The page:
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Friends, family and doctors believing TMS

Discussion in 'General Discussion Subforum' started by Marnster, Oct 19, 2016.

  1. Marnster

    Marnster New Member

    So I told some family and friends and one doctor about TMS and Dr Sarnos theory's. My family friends and doctor looked at me like I was crazy. Anyone else tell people about TMS and the theory's that think they are crazy and don't believe theory?
     
  2. JanAtheCPA

    JanAtheCPA Beloved Grand Eagle

    hecate105 and Marnster like this.
  3. c90danwaiel

    c90danwaiel Peer Supporter

    I'm feeling very lucky in this area. Although I haven't told my current doctor about TMS yet, I did get a referral from her to see someone at their institution's pain center (Swedish Medical in Seattle), which takes a heavy mind-body approach. (In fact, they have a 100 pg. document, which recommends a wide range of books, including Sarno, Schubiner, and Ozanich's books among others). Thinking once I talk to someone there, then I'll bring that possibility up with my doctor, that way I have another doctor's opinion to back me up.

    Regarding my family, I feel they were really skeptical until last week. I was just a few days into learning about TMS and the burning pain I have started shifting. It shifted to my feet for a few hours, and my feet were glowing red. Simultaneously freaked my family out and I think made them all believers in TMS.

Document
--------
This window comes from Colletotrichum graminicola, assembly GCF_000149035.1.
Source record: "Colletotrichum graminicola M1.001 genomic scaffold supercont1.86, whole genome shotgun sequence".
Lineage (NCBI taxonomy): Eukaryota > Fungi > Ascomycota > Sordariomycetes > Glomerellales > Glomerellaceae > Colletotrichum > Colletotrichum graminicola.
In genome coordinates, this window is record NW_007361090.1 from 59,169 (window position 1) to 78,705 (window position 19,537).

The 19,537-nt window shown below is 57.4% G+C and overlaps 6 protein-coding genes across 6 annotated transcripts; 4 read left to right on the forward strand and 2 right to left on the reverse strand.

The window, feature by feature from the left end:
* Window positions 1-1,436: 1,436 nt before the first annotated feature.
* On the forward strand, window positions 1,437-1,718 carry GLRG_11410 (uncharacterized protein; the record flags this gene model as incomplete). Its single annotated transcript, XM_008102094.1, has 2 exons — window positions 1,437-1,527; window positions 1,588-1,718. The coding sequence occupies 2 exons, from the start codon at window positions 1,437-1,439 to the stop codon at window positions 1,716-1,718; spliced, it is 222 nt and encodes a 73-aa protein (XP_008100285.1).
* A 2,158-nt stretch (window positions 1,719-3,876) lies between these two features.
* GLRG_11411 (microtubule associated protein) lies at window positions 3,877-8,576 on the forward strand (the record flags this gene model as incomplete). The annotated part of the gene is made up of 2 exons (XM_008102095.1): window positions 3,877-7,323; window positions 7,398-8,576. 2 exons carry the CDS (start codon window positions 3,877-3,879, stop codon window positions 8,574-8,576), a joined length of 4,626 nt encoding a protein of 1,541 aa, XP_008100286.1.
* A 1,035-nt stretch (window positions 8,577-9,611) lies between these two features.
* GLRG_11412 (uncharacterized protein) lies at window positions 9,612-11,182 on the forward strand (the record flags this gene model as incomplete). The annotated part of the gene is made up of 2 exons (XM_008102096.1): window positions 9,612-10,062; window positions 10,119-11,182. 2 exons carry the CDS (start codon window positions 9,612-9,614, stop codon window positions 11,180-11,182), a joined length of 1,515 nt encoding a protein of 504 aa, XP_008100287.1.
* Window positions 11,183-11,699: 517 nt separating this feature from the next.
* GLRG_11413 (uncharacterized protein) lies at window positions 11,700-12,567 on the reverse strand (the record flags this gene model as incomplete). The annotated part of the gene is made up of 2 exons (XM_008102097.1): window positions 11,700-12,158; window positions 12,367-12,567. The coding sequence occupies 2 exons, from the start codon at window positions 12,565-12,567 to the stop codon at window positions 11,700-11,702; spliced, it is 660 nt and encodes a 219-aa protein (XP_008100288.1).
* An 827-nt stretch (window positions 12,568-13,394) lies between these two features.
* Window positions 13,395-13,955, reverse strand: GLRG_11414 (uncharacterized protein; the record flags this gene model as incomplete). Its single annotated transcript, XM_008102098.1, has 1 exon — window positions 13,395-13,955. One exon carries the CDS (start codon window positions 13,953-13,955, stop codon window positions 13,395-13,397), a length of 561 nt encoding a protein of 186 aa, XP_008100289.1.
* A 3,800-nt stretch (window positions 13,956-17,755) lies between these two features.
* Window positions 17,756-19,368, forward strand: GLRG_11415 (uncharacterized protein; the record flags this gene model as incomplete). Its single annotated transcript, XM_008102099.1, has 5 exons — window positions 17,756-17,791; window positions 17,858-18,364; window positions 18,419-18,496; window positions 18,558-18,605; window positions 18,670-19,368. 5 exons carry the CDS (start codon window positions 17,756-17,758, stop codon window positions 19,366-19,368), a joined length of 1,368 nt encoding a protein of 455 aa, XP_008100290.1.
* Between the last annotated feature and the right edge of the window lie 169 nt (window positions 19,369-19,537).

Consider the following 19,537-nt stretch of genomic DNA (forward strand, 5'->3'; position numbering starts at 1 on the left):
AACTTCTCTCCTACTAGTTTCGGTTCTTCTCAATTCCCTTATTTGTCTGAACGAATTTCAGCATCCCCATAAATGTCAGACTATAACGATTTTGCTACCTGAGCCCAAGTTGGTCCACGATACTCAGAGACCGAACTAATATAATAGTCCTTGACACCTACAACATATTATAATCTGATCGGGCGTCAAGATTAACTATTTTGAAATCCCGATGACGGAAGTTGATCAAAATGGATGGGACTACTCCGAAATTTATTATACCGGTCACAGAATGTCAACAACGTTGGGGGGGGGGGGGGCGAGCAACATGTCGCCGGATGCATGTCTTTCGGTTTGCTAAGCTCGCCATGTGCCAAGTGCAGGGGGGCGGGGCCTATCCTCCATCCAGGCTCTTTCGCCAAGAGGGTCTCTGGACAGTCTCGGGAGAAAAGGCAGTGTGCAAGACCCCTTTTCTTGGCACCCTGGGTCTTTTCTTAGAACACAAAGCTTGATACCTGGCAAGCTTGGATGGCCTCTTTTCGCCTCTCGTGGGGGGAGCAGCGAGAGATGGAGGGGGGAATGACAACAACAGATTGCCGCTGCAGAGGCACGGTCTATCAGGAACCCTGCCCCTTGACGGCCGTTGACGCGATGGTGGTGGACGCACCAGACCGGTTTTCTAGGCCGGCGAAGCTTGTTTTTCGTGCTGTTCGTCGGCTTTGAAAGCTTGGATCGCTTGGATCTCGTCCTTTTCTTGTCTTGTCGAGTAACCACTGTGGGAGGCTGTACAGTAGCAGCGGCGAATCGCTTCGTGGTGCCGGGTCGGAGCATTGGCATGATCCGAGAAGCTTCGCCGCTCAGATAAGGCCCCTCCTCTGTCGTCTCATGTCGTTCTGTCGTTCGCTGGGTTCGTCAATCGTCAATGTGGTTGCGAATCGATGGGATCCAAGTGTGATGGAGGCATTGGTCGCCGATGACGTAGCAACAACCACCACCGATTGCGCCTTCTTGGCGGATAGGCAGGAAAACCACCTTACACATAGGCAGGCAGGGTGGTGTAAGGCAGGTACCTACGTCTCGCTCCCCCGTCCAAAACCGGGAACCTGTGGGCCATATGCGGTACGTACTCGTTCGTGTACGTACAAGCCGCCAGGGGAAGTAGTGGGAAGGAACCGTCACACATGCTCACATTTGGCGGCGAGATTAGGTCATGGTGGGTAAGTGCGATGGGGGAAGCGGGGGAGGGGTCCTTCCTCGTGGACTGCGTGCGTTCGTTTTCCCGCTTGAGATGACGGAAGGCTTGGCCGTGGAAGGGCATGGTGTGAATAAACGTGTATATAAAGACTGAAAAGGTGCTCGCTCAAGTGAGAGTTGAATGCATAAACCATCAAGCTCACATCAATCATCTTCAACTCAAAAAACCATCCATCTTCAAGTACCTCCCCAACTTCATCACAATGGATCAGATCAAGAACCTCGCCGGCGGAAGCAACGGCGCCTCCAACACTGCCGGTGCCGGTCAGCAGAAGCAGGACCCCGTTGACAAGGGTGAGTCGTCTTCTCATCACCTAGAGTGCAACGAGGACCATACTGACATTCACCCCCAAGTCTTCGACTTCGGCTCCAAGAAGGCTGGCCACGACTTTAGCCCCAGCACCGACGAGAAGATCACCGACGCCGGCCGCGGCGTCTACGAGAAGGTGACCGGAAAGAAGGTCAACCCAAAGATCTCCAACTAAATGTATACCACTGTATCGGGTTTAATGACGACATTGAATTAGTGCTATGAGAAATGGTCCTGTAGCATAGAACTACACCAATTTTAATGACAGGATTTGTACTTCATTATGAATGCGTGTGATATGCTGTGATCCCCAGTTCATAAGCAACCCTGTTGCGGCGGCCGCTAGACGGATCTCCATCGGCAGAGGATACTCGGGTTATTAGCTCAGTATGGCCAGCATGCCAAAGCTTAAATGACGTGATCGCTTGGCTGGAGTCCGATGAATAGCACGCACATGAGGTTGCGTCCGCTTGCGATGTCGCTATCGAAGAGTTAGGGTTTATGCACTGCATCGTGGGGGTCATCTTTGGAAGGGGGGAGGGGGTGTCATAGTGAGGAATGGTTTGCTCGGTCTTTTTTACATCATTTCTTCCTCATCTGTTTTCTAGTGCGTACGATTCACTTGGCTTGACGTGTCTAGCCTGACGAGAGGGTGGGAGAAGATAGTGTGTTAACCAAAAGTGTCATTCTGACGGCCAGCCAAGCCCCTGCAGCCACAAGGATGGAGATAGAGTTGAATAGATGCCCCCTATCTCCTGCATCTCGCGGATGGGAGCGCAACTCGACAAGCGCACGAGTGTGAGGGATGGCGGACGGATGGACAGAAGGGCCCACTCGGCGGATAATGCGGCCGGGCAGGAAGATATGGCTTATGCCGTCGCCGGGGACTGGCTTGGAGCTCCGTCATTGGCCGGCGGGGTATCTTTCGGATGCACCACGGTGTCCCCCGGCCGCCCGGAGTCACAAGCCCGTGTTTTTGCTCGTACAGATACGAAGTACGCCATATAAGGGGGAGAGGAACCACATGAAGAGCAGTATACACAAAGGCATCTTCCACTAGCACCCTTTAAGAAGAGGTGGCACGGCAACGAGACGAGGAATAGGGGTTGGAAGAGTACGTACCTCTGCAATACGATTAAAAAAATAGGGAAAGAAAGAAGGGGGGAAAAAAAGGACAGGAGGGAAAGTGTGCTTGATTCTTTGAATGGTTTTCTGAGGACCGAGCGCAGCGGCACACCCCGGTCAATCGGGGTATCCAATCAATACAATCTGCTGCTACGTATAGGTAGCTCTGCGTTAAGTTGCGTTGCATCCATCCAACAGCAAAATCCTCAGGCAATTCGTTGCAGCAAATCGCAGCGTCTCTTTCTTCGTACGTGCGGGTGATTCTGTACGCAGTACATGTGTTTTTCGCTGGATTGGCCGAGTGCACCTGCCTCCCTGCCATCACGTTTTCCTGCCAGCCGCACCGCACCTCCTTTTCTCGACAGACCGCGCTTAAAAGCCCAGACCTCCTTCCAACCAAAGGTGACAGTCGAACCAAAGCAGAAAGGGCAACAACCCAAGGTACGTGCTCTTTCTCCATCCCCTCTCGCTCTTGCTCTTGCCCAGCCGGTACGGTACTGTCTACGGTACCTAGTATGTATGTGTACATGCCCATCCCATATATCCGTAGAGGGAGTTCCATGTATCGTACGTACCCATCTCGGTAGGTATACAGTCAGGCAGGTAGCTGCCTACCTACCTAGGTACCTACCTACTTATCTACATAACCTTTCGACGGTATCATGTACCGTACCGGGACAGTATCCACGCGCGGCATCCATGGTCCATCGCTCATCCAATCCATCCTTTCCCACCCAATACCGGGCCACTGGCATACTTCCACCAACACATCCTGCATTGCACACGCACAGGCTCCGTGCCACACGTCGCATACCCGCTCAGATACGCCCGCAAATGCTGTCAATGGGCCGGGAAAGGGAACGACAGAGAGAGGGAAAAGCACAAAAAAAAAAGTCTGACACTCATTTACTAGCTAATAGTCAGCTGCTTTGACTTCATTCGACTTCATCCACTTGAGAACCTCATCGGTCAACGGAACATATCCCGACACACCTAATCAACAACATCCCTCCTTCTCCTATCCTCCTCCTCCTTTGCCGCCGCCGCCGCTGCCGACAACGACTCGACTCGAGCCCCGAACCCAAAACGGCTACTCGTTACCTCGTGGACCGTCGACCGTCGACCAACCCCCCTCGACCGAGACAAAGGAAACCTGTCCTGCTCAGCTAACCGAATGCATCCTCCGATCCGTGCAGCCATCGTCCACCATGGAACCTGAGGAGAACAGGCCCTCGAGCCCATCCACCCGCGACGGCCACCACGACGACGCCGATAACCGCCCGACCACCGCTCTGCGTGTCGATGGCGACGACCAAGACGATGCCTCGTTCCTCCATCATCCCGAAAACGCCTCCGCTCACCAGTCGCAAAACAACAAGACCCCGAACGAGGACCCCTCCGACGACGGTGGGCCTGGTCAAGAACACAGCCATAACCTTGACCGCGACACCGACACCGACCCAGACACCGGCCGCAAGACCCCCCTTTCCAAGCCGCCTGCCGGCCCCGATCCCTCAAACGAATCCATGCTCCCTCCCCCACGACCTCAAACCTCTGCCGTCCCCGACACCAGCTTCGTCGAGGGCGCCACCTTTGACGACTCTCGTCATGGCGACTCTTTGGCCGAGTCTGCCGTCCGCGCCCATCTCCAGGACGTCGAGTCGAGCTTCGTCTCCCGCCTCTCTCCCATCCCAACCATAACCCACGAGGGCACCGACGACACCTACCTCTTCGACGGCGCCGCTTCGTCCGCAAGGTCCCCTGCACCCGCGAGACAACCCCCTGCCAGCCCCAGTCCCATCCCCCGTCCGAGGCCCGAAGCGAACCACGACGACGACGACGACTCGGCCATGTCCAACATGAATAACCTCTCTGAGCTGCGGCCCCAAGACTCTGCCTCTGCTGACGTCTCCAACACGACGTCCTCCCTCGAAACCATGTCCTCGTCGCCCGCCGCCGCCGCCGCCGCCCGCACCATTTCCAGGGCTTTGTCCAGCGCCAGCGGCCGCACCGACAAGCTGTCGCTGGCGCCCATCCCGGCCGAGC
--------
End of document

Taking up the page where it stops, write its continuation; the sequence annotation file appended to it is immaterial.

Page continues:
JanAtheCPA and Marnster like this.
  4. JanAtheCPA

    JanAtheCPA Beloved Grand Eagle

    Haha, that's great, c90 :D

    I believe that it was Dr. David Hanscom MD (back surgeon) who was instrumental in starting the mind-body program at Swedish. He is awesome - and gave us permission to repost his blog articles, which you can find in the Mindbody Blogs subforum: http://www.tmswiki.org/forum/forums/mindbody-blogs-was-practitioners-corner.15/ (Mindbody Blogs (was Practitioner's Corner))

    Dr. Hanscom (http://www.drdavidhanscom.com/dr-david-hanscom/ (Dr. Hanscom | Back in Control)) is another excellent resource for mind-body doubters. Swedish Medical Center and Hospital are well-established and highly regarded in Seattle.
     
  5. riverrat

    riverrat Well known member

    C90,
    PLEASE teach me how to move the pain from my pelvic floor to somehow else! Anywhere else! Please!!!
     
  6. c90danwaiel

    c90danwaiel Peer Supporter

    Hi riverrat,

    I wish I could tell you a method that'd work for you with 100% certainty, but we're all different so all I can say is what worked for me. When it initially happened, it started by me noticing a slight warm feeling in my toes and then telling my subconscious that I knew it was causing me pain through TMS and could it please work with me and move to my toes for a little while. My pain has always seemed to increase with me focusing on it. By focusing on the small amount of burning feeling there (I'd just done a good mile of walking, so I had some help there), the pain seemed to follow my direction. And then the pain grew to the point that it was without question TMS. It kept going the rest of the day, and the pain has been shiftable since (although it can take about 5 minutes to do).